In a recent decision, a Board panel majority found that an employee was unlawfully fired for writing “whore board” on an overtime sign-up sheet at work. This decision highlights the expansive nature of employee activity protected by the NLRA and the limited value that the NLRB can sometimes place on employer property rights.
In this case, the employer instituted a new overtime policy, which, unlike the old policy, included discipline for failure to work an overtime shift. As with the old policy, the employer maintained an overtime sign-up sheet. The union representing the employees filed grievances and unfair labor practice charges against the new policy. Due to the new disciplinary consequences of failing to work an overtime shift, employees began to refer to the sign-up sheet as the “whore board.”
Importantly, the employer took no action against employees for using the phrase “whore board” and acknowledged that employees (and supervisors) often used vulgar language at work. However, when an employee transformed words into action and wrote “whore board” in graffiti on the overtime sign-up sheet, the employer terminated his employment.
Section 7 of the NLRA grants employees the “right to … form, join, or assist labor organizations … and to engage in … concerted activities for the purpose of collective bargaining or other mutual aid or protection.” Section 7 has been construed to give employees the right to engage in activity to oppose employer policies, including by using profane or vulgar language (sometimes referred to as “shop talk”).
When an employee’s conduct reaches the outer bounds of protected activity, the NLRB essentially asks if the conduct is so outrageous that the employee loses the protections of the Act. As part of this inquiry, the NLRB tries to balance the employee’s Section 7 rights and the employer’s right to maintain order in the workplace.
Here, the Board panel held that writing “whore board” on the sign-up sheet was not so egregious for the employee to lose protection of the Act. As to the substance, the Board found the use of profanity to be relatively uncontroversial. In this regard, the use of the profane phrase “clearly impl[ied] that those who signed it were compromising their loyalty to the Union and their coworkers in order to benefit themselves.” Regarding the act of graffiti, the Board found that the act was spontaneous and grew out of the employees’ protest of the new policy. Furthermore, the Board noted that there was no effect on production at the facility and that the employer tolerated profanity in the workplace.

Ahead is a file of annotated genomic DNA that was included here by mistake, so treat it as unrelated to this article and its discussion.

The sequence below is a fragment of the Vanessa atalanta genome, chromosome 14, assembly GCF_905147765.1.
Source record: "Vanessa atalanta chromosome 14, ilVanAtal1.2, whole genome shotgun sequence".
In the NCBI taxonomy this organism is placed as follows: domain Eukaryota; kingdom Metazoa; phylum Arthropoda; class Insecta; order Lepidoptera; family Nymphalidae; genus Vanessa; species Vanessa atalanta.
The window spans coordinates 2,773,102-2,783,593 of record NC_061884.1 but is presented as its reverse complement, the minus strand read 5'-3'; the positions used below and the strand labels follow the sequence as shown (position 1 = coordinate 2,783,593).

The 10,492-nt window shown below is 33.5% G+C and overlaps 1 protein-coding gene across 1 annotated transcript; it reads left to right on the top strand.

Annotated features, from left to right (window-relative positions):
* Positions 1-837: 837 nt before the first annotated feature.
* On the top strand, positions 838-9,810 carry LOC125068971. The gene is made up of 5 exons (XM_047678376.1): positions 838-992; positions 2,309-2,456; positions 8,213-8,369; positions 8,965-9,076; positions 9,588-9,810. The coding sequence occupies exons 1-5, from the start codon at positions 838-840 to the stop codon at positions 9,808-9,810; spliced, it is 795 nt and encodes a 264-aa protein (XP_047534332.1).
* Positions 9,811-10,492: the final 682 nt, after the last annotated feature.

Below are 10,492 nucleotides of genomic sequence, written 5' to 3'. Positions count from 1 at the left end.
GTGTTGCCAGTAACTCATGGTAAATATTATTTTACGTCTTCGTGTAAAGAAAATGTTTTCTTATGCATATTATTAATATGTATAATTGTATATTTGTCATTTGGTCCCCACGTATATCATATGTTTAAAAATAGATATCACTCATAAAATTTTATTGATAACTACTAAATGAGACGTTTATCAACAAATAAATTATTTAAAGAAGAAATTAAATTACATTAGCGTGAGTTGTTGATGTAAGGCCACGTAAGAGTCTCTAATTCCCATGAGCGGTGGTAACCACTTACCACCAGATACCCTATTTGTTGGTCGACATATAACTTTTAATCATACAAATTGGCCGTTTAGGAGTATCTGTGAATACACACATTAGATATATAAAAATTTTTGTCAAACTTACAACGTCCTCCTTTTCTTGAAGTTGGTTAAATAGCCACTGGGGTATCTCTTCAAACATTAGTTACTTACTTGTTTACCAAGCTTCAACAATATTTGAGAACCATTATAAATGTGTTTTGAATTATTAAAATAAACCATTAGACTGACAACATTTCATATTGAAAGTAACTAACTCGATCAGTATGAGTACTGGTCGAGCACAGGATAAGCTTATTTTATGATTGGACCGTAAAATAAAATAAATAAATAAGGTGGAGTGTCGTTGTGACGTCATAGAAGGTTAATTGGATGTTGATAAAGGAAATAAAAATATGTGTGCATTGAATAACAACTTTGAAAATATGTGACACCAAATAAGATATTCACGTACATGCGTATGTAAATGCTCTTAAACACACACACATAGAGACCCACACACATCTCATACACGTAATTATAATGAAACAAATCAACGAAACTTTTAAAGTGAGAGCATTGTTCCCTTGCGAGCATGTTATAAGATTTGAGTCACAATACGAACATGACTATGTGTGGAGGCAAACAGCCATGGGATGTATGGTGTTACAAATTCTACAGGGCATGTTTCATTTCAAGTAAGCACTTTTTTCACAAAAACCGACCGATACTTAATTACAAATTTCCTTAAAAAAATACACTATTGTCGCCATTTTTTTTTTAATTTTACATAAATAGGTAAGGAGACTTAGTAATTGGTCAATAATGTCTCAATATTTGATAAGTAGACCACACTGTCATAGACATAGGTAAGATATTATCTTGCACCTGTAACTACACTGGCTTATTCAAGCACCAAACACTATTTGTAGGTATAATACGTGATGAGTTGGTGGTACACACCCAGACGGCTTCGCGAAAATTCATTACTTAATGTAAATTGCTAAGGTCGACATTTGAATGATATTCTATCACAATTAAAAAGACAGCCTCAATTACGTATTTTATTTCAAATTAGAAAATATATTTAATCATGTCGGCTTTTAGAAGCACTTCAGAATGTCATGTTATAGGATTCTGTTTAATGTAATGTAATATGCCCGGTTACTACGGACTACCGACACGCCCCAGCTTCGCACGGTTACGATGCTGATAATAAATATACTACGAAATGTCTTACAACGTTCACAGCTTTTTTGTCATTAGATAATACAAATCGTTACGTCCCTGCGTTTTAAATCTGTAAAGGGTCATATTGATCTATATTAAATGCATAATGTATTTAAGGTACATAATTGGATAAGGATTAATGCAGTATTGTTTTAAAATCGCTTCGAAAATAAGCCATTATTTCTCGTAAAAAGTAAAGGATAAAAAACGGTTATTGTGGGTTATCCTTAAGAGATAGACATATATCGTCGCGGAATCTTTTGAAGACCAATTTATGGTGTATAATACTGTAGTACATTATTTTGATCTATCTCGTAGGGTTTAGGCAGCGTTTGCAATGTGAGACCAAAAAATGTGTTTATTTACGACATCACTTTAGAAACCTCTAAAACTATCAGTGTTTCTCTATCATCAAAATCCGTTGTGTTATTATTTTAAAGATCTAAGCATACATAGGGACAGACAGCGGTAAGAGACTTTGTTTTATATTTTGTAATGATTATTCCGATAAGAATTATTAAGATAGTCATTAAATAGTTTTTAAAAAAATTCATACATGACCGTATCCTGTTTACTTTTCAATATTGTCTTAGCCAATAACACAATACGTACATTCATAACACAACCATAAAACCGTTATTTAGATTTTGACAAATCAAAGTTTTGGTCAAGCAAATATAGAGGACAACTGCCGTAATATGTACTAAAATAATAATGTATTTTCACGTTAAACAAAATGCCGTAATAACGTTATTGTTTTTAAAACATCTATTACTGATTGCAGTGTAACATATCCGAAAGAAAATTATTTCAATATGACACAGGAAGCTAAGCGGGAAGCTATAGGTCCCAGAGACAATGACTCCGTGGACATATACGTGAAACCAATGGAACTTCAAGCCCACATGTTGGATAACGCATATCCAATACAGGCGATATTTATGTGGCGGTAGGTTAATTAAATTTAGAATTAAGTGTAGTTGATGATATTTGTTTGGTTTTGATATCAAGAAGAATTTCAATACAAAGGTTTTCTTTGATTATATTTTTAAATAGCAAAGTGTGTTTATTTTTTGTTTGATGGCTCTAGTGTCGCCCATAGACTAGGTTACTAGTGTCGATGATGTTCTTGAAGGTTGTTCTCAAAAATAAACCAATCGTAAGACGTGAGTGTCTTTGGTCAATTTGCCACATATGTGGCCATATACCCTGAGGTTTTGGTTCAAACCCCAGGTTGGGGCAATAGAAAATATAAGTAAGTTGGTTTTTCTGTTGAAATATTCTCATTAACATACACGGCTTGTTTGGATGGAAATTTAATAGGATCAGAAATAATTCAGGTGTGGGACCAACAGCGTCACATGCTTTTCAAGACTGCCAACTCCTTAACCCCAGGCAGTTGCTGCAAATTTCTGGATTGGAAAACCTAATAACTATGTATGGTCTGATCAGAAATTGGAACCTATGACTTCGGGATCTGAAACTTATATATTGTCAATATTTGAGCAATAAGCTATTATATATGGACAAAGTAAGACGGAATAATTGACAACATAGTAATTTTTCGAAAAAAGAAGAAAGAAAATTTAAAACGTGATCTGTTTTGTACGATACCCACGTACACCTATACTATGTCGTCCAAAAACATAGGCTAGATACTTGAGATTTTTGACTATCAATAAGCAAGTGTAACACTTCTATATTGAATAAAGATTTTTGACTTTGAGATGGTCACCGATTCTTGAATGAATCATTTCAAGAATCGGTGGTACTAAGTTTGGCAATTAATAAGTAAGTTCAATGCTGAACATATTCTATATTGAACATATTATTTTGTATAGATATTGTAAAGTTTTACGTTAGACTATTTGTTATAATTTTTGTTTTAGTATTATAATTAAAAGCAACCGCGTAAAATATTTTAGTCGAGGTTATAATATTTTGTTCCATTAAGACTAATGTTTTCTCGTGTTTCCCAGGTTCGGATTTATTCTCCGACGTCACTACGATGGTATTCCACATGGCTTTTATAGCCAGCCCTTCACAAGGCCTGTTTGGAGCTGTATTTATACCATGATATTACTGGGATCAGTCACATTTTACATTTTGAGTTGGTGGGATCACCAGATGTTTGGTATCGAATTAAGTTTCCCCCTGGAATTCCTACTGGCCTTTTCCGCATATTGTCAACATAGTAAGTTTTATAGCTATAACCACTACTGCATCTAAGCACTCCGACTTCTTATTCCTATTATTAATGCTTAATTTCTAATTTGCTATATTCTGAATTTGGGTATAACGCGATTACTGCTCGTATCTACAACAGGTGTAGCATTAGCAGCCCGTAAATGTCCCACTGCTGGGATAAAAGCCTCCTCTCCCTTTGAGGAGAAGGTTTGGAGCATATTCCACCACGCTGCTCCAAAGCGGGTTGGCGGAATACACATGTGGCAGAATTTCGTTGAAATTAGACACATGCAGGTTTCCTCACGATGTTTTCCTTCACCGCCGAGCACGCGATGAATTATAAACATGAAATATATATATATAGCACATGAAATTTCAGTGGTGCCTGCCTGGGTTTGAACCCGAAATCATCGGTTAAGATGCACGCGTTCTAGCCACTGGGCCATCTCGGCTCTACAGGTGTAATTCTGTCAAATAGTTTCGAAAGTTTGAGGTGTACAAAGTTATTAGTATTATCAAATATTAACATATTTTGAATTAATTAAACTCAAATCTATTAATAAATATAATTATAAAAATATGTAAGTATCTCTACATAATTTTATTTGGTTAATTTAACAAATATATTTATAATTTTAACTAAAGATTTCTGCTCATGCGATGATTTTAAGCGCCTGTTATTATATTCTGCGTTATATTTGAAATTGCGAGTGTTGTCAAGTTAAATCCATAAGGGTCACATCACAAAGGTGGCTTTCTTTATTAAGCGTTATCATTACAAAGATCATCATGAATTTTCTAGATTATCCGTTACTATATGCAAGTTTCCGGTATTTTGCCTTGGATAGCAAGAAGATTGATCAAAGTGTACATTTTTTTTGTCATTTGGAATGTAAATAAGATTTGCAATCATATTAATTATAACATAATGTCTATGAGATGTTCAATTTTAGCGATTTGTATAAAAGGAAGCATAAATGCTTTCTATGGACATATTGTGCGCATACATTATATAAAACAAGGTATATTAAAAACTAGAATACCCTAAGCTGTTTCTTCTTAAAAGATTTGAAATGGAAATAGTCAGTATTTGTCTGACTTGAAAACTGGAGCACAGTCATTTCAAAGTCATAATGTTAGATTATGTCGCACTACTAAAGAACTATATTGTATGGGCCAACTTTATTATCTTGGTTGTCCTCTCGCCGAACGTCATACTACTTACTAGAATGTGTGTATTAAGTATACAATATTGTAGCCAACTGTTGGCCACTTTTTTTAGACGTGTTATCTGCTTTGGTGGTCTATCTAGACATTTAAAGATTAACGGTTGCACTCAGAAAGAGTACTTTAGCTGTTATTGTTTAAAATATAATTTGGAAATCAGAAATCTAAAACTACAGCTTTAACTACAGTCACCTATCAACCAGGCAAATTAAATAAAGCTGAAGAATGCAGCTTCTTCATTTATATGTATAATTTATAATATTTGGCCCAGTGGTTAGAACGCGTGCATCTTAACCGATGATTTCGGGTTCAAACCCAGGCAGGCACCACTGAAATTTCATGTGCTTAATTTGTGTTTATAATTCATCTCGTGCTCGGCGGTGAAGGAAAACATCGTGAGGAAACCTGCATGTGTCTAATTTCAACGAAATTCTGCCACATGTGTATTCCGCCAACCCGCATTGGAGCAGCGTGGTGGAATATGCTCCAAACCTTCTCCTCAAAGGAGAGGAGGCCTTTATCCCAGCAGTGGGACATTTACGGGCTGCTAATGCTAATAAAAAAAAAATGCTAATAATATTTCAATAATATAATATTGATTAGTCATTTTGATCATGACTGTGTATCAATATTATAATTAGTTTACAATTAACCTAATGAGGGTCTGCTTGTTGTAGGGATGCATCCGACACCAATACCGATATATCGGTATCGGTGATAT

In dissent, Member Emanuel observed that the majority did not adequately consider the employer’s property rights when balancing the respective interests of the employer and employees. He further noted that prior Board decisions had held that property defacement – which undisputedly occurred in this case – was not protected activity under the Act. Emanuel called for the Board to reconsider the test for employee misconduct in a future case to give more weight to lawful employer property interests. Given current the republican-majority, Board-watchers should pay close attention to future cases involving conduct that is arguably more egregious than the “whore board” graffiti in this case. If such a case reaches the Board, it is reasonable to expect that it may change its approach to these cases. The case also serves as a reminder that even a more management friendly Board can still issue labor friendly decisions due to the fact that most decisions are issued by three-member panels that can include a labor friendly majority.
Andrew MacDonald is an associate in the firm’s Labor and Employment Department, resident in its Philadelphia office.